On another front, YouTube’s also testing a new analytics card in YouTube Studio which will show creators the typical amount of views they get on different formats, including VODs, Shorts, and live streams.

YouTube average video performance

As you can see in this example, the new data card will provide insight into the average amount of views you see in each format, based on your the last 10 uploads in each, which could provide more comparative context on performance.

Finally, YouTube’s also launched a test that aims to showcase more relevant hashtags on video clips.

“We’re launching an experiment to elevate the hashtags on a video’s watch page that we’ve found viewers are interested in, instead of just the first few added to the video’s description. Hashtags are still chosen by creators themselves – nothing is changing there – the goal of the experiment is simply to drive more engagement with hashtags while connecting viewers with content they will likely enjoy.”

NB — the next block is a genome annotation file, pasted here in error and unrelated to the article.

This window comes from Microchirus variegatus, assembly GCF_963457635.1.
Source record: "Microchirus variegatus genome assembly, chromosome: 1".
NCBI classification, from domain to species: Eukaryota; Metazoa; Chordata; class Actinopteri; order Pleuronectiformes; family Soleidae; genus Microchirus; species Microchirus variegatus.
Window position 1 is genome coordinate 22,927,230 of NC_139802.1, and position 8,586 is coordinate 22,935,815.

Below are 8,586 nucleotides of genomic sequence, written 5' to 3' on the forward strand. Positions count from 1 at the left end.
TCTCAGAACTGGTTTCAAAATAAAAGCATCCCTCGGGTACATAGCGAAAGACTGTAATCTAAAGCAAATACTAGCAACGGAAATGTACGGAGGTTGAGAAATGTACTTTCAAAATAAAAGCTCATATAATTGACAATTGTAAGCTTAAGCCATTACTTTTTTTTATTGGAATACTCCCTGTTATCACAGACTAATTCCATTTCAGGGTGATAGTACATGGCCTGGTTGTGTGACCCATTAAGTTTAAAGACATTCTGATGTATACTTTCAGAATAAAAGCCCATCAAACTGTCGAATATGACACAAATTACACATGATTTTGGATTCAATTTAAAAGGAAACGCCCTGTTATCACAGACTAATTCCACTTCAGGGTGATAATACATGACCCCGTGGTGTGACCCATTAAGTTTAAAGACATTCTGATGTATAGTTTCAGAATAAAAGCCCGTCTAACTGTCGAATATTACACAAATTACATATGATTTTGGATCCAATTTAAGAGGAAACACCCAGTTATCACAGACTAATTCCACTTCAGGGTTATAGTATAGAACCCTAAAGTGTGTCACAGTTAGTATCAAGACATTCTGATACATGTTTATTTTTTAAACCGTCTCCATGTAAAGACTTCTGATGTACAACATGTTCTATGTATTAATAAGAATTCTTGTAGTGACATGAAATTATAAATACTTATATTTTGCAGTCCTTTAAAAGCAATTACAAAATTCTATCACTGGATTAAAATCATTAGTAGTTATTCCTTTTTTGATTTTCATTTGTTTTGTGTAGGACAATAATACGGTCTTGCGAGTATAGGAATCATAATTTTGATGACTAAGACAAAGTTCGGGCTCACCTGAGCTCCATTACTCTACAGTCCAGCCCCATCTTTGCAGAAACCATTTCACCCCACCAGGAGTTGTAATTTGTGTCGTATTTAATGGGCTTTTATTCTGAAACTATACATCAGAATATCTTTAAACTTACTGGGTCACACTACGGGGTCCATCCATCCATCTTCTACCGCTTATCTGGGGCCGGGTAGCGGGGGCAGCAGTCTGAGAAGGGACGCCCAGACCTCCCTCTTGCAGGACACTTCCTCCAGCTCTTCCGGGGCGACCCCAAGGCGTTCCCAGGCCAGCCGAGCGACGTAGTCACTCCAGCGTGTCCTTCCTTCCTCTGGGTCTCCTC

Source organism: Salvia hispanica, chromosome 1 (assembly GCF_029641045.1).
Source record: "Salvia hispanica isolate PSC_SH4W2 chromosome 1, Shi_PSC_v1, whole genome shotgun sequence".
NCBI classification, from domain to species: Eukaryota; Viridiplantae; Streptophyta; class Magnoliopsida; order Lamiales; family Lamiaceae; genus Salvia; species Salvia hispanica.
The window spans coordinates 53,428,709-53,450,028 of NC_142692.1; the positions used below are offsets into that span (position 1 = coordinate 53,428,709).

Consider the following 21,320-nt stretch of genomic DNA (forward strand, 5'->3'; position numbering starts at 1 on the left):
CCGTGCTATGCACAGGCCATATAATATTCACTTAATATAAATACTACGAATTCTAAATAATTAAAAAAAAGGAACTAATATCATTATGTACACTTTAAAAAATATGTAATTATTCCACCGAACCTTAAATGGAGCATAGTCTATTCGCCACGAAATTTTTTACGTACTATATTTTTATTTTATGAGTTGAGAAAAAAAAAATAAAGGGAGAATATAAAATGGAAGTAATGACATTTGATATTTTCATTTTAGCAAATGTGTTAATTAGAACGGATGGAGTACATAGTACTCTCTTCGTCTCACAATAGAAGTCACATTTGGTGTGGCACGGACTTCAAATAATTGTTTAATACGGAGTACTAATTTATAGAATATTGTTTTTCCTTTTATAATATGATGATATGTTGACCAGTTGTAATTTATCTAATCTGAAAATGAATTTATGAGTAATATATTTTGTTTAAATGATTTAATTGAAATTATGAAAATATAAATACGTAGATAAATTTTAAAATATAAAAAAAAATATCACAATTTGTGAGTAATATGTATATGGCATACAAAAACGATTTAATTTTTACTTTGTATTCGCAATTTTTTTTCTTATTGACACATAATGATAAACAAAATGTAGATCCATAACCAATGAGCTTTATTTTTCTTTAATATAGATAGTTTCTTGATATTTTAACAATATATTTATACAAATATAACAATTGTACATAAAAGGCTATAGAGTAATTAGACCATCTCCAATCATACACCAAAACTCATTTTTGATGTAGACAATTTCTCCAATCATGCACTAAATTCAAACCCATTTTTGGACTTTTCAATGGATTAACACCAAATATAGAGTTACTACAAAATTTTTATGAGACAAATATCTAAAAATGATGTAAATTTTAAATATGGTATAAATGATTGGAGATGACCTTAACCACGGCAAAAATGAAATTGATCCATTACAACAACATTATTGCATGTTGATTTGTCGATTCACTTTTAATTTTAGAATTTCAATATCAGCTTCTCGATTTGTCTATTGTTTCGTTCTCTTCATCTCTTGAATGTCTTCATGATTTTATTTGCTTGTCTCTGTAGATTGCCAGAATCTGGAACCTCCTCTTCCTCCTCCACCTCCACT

So YouTube will be looking to highlight more relevant hashtags in video clips, as a means to better connect users to more video clips on the same topic.


Which could put more emphasis on hashtag use – so it could be time to upgrade your hashtag research approach in line with the latest trending topics.

All of these updates are fairly minor, but they could impact your YouTube approach, and it’s worth considering the potential impacts in your process.